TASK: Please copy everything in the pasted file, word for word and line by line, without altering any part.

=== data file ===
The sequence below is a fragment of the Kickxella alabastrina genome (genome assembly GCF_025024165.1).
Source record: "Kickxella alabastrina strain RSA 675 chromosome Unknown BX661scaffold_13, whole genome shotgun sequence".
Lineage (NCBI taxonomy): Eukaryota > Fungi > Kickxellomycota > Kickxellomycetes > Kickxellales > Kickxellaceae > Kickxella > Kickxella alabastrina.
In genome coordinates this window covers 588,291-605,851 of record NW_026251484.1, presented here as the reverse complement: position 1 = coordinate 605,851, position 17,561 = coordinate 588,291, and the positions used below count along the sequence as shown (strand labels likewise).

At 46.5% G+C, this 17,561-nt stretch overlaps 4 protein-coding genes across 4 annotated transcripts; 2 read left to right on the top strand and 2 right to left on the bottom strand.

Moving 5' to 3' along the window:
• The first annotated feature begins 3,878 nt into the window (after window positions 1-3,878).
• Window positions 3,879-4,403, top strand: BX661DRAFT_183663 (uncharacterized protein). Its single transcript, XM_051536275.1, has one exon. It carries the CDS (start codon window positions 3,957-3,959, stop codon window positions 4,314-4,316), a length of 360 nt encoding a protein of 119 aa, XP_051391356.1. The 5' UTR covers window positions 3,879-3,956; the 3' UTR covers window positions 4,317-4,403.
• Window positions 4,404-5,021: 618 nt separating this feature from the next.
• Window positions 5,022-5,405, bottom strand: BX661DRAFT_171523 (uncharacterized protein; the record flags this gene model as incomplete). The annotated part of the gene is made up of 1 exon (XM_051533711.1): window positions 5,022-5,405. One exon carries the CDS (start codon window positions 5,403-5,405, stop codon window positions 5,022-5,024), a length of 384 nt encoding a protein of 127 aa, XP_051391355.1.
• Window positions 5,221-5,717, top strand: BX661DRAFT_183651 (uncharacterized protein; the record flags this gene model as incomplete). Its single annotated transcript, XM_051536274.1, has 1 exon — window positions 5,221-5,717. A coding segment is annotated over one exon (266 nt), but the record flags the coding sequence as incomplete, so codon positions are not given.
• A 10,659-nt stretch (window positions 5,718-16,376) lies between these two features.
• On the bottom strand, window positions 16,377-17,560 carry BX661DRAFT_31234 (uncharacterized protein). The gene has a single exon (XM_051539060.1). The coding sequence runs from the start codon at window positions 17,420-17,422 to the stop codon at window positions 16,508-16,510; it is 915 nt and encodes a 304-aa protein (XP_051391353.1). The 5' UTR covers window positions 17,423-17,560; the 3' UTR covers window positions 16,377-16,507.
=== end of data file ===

The sequence below is a fragment of the Kickxella alabastrina genome (genome assembly GCF_025024165.1).
Source record: "Kickxella alabastrina strain RSA 675 chromosome Unknown BX661scaffold_13, whole genome shotgun sequence".
Lineage (NCBI taxonomy): Eukaryota > Fungi > Kickxellomycota > Kickxellomycetes > Kickxellales > Kickxellaceae > Kickxella > Kickxella alabastrina.
In genome coordinates this window covers 588,291-605,851 of record NW_026251484.1, presented here as the reverse complement: position 1 = coordinate 605,851, position 17,561 = coordinate 588,291, and the positions used below count along the sequence as shown (strand labels likewise).

At 46.5% G+C, this 17,561-nt stretch overlaps 4 protein-coding genes across 4 annotated transcripts; 2 read left to right on the top strand and 2 right to left on the bottom strand.

Moving 5' to 3' along the window:
• The first annotated feature begins 3,878 nt into the window (after window positions 1-3,878).
• Window positions 3,879-4,403, top strand: BX661DRAFT_183663 (uncharacterized protein). Its single transcript, XM_051536275.1, has one exon. It carries the CDS (start codon window positions 3,957-3,959, stop codon window positions 4,314-4,316), a length of 360 nt encoding a protein of 119 aa, XP_051391356.1. The 5' UTR covers window positions 3,879-3,956; the 3' UTR covers window positions 4,317-4,403.
• Window positions 4,404-5,021: 618 nt separating this feature from the next.
• Window positions 5,022-5,405, bottom strand: BX661DRAFT_171523 (uncharacterized protein; the record flags this gene model as incomplete). The annotated part of the gene is made up of 1 exon (XM_051533711.1): window positions 5,022-5,405. One exon carries the CDS (start codon window positions 5,403-5,405, stop codon window positions 5,022-5,024), a length of 384 nt encoding a protein of 127 aa, XP_051391355.1.
• Window positions 5,221-5,717, top strand: BX661DRAFT_183651 (uncharacterized protein; the record flags this gene model as incomplete). Its single annotated transcript, XM_051536274.1, has 1 exon — window positions 5,221-5,717. A coding segment is annotated over one exon (266 nt), but the record flags the coding sequence as incomplete, so codon positions are not given.
• A 10,659-nt stretch (window positions 5,718-16,376) lies between these two features.
• On the bottom strand, window positions 16,377-17,560 carry BX661DRAFT_31234 (uncharacterized protein). The gene has a single exon (XM_051539060.1). The coding sequence runs from the start codon at window positions 17,420-17,422 to the stop codon at window positions 16,508-16,510; it is 915 nt and encodes a 304-aa protein (XP_051391353.1). The 5' UTR covers window positions 17,423-17,560; the 3' UTR covers window positions 16,377-16,507.